The following was delivered as the third annual Saint Hildegard Lecture on February 23, 2018, hosted by the University of Mary's Catholic Studies program. Bishop Andrew Cozzens spoke on the central role of the cross in every authentic Christian vocation and how embracing the cross is the gateway to a meaningful life.
First, I want to express my gratitude for the invitation to present this year’s St. Hildegard Lecture. I am humbled to be following in the footsteps of Bishop James Conley and Bishop Daniel Flores, both of whom I greatly admire. I am also honored to explore one of those themes central to Catholic Studies. As you know, Catholic Studies is a project that explores the relationship of faith and reason, the role of beauty and art in culture, and the mission to transform the world. It is in this last theme, the mission to transform the world, that my remarks will be primarily focused today, although they will also touch on the issue of culture.
I wanted to focus my remarks on the topic of vocation, especially in light of the Synod that our Holy Father will be hosting in Rome this Fall. The Synod is on the topic of “Young People, the Faith, and Vocational Discernment.” The Holy Father has invited us all to reflect upon this topic. My reflections carry my insights from my 20-plus years of ministry directly to and with young people, as both a priest and a bishop. I have always worked with young people directly in my ministry, and although I have not counted, I’m sure I have personally accompanied more than 100 young people as they have discerned and gone through formation for their religious or priestly vocation. I believe this has given me some insight into the vocational needs of our young people today, although my remarks should not be seen as applying only to those who have a consecrated vocation. My remarks are for all those who want to say “yes” to the Christian vocation.
I believe we do have a vocation crisis, but it is a crisis that prevents our young people from fully saying “yes” to God’s plan. Why? Because the plan of Jesus Christ for my life or your life always involves the cross, just as Jesus said it would. Thus in order to understand God’s plan for my life, I must learn how to see the cross as a gift. Saint John Paul II said, “It is in the contemplation of the Crucified Christ that all vocations find their inspiration.”1 All vocations – the vocation to married life, the vocation to every form of consecrated life, and certainly the vocation to the priesthood – if truly Christian vocations, are inspired by contemplating Christ crucified. Why? Because a Christian vocation is, in its nature, a way to give one’s life away, in imitation of our Lord who made a complete gift of his life on the cross. St. John Paul II made this clear in his writing on the theology of the body. He pointed out that we were made to give ourselves away. He said every vocation was a form of nuptial love.
What is nuptial love? It is “that love in which the human person becomes a gift and – through this gift – fulfills the very meaning of his being and existence.”2 Whether you are called to the priesthood, consecrated life, or marriage, you are called to make a gift of yourself for your spouse in imitation of the spousal love of Christ on the cross. Depending on the formation we have received in our lives, we will be more or less prepared to say “yes” to this life of self-gift. Unfortunately, I believe that the way most young people are being formed in our current culture is hindering them from saying “yes” to their vocation. This is the crisis I want to address.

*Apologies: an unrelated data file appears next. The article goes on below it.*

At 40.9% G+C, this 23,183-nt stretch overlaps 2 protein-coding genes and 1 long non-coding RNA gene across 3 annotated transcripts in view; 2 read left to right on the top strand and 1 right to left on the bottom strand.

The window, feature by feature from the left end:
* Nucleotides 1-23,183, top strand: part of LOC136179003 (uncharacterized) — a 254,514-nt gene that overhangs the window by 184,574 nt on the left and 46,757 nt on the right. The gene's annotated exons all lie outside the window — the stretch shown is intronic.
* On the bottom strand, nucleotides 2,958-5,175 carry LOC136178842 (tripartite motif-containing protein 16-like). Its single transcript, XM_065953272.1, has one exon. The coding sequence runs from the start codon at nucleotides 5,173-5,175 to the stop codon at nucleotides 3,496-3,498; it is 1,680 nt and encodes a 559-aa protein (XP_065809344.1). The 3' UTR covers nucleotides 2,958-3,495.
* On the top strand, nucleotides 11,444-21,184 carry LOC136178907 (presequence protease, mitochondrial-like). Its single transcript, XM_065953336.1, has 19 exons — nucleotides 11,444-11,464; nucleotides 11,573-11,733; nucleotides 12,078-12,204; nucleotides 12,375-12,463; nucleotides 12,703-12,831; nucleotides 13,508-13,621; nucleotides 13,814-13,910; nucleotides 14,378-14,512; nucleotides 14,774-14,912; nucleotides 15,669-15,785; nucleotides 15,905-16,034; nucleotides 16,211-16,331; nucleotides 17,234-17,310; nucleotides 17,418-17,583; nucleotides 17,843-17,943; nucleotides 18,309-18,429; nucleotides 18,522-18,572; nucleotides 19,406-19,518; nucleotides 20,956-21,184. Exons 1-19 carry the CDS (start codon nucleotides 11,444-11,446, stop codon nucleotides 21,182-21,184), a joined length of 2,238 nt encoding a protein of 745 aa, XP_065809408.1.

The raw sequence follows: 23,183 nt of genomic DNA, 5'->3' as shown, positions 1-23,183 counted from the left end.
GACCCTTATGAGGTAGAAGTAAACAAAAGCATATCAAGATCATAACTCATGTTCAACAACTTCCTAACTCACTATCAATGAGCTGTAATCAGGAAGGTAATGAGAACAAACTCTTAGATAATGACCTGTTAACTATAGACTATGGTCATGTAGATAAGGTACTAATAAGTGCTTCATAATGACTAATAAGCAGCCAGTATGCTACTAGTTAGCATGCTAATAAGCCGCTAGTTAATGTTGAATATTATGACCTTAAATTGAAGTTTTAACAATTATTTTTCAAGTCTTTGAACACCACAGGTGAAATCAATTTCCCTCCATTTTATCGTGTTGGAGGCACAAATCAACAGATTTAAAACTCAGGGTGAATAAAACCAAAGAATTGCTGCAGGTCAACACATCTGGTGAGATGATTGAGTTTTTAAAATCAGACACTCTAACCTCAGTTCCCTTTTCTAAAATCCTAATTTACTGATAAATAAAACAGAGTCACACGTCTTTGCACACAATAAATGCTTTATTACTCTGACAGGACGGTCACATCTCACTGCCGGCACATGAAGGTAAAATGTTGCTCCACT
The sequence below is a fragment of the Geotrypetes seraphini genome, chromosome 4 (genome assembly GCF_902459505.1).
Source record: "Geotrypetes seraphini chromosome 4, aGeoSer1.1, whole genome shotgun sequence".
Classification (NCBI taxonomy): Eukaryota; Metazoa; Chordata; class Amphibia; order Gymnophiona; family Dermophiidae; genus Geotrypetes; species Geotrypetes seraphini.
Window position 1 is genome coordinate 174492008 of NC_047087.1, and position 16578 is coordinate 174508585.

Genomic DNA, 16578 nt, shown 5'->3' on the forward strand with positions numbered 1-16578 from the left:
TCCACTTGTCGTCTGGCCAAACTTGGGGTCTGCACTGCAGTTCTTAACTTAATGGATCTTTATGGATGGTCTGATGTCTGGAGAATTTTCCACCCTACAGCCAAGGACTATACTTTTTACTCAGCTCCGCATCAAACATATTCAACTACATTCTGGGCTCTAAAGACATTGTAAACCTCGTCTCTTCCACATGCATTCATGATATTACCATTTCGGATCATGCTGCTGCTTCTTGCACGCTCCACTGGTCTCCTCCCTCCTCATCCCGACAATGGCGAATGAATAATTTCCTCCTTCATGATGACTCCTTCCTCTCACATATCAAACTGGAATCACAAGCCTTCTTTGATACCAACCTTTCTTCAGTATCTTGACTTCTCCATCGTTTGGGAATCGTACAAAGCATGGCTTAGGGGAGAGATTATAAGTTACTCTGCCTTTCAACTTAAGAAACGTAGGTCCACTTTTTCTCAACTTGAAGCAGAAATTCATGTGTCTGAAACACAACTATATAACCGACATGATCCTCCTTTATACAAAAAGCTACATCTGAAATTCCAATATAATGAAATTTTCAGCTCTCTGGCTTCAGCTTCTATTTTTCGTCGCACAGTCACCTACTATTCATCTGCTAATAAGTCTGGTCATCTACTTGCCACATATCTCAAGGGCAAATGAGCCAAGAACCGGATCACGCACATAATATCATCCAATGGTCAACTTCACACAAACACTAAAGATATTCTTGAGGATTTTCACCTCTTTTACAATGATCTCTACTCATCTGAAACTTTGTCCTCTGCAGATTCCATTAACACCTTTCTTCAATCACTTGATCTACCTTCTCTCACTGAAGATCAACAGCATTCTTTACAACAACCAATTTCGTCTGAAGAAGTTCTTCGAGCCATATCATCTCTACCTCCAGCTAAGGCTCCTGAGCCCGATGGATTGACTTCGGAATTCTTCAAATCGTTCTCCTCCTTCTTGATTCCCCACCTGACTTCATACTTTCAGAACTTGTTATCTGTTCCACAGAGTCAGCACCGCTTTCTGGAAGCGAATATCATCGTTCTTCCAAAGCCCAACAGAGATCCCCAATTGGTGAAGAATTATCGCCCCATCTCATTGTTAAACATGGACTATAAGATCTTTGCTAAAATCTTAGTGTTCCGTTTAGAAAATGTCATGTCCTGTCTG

My remarks come from what I consider my main area of expertise. Besides being a teacher of theology and a pastor, perhaps the main gift I think God has given me is being a spiritual director. I always secretly hoped I could get a job as a priest where I would simply direct retreats and help people grow in their spiritual lives. I still hope to do that when I retire as a bishop (in 26 short years). I believe very strongly in this work of spiritual direction, which is the work of helping people surrender to the plan and the action of God in their lives, so that Christ can live in them to the full. This is the work of helping people to grow in holiness and to become saints. Saints are simply those who have learned through much prayer and suffering to surrender their lives fully to God. When we do that, God does great things with our lives. His plans for us are always greater than we could imagine.
I would like to add that this is the goal of the Catholic Studies Program. It is impossible to give this lecture today for the Catholic Studies Program at the University of Mary without thinking of the founder and father of that program who tragically died from cancer just one week ago, and was buried just three days ago. Dr. Don Briel, whom I was privileged to have as a professor, taught thousands of young people this truth, which he expressed in an interview just before he died. He said, “I think the modern problem for Christians is not that they have an exalted sense of their importance, but they don’t have a deep enough sense of their importance. I mean, if this is true that each of us as persons is responsible for the achievement of the plan of salvation, then I hope that Catholic Studies has inspired its students to realize that greatness in the lives they’re leading as well as the work they’re doing.”3 I hope to inspire you to realize the greatness of your life!